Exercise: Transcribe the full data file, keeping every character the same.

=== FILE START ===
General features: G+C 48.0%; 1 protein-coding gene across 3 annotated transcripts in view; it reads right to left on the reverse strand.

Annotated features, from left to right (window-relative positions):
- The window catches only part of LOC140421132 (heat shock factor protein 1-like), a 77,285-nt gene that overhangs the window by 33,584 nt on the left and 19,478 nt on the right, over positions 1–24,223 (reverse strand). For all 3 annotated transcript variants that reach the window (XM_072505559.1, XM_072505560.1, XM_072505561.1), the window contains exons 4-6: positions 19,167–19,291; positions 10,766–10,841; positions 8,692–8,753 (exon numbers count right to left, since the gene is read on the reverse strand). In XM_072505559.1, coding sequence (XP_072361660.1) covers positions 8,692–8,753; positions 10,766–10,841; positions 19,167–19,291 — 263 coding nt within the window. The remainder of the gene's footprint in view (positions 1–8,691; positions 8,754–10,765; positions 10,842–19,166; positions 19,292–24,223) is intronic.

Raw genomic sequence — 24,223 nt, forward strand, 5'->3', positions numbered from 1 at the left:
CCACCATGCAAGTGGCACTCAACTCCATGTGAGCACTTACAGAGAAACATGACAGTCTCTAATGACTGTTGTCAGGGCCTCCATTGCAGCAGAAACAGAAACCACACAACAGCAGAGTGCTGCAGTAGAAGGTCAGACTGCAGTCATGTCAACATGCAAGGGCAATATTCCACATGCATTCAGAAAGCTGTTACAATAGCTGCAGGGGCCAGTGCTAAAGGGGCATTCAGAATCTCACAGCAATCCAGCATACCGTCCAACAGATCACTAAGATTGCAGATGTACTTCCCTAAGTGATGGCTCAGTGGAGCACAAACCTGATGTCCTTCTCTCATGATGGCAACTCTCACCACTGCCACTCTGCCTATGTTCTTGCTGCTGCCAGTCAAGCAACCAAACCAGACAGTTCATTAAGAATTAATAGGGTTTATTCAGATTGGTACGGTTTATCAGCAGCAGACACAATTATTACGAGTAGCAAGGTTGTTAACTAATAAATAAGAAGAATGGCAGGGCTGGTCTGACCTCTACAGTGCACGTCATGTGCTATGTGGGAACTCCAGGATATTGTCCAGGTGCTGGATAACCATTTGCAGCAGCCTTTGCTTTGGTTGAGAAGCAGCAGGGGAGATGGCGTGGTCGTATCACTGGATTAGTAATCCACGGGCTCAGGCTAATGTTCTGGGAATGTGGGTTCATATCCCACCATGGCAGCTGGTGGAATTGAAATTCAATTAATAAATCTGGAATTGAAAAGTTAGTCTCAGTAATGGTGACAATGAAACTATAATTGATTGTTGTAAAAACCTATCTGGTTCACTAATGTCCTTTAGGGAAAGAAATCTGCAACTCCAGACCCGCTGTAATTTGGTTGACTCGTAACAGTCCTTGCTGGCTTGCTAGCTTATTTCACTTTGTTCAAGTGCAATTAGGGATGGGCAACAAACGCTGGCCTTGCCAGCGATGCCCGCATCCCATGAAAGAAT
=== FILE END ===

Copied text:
General features: G+C 48.0%; 1 protein-coding gene across 3 annotated transcripts in view; it reads right to left on the reverse strand.

Annotated features, from left to right (window-relative positions):
- The window catches only part of LOC140421132 (heat shock factor protein 1-like), a 77,285-nt gene that overhangs the window by 33,584 nt on the left and 19,478 nt on the right, over positions 1–24,223 (reverse strand). For all 3 annotated transcript variants that reach the window (XM_072505559.1, XM_072505560.1, XM_072505561.1), the window contains exons 4-6: positions 19,167–19,291; positions 10,766–10,841; positions 8,692–8,753 (exon numbers count right to left, since the gene is read on the reverse strand). In XM_072505559.1, coding sequence (XP_072361660.1) covers positions 8,692–8,753; positions 10,766–10,841; positions 19,167–19,291 — 263 coding nt within the window. The remainder of the gene's footprint in view (positions 1–8,691; positions 8,754–10,765; positions 10,842–19,166; positions 19,292–24,223) is intronic.

Raw genomic sequence — 24,223 nt, forward strand, 5'->3', positions numbered from 1 at the left:
CCACCATGCAAGTGGCACTCAACTCCATGTGAGCACTTACAGAGAAACATGACAGTCTCTAATGACTGTTGTCAGGGCCTCCATTGCAGCAGAAACAGAAACCACACAACAGCAGAGTGCTGCAGTAGAAGGTCAGACTGCAGTCATGTCAACATGCAAGGGCAATATTCCACATGCATTCAGAAAGCTGTTACAATAGCTGCAGGGGCCAGTGCTAAAGGGGCATTCAGAATCTCACAGCAATCCAGCATACCGTCCAACAGATCACTAAGATTGCAGATGTACTTCCCTAAGTGATGGCTCAGTGGAGCACAAACCTGATGTCCTTCTCTCATGATGGCAACTCTCACCACTGCCACTCTGCCTATGTTCTTGCTGCTGCCAGTCAAGCAACCAAACCAGACAGTTCATTAAGAATTAATAGGGTTTATTCAGATTGGTACGGTTTATCAGCAGCAGACACAATTATTACGAGTAGCAAGGTTGTTAACTAATAAATAAGAAGAATGGCAGGGCTGGTCTGACCTCTACAGTGCACGTCATGTGCTATGTGGGAACTCCAGGATATTGTCCAGGTGCTGGATAACCATTTGCAGCAGCCTTTGCTTTGGTTGAGAAGCAGCAGGGGAGATGGCGTGGTCGTATCACTGGATTAGTAATCCACGGGCTCAGGCTAATGTTCTGGGAATGTGGGTTCATATCCCACCATGGCAGCTGGTGGAATTGAAATTCAATTAATAAATCTGGAATTGAAAAGTTAGTCTCAGTAATGGTGACAATGAAACTATAATTGATTGTTGTAAAAACCTATCTGGTTCACTAATGTCCTTTAGGGAAAGAAATCTGCAACTCCAGACCCGCTGTAATTTGGTTGACTCGTAACAGTCCTTGCTGGCTTGCTAGCTTATTTCACTTTGTTCAAGTGCAATTAGGGATGGGCAACAAACGCTGGCCTTGCCAGCGATGCCCGCATCCCATGAAAGAAT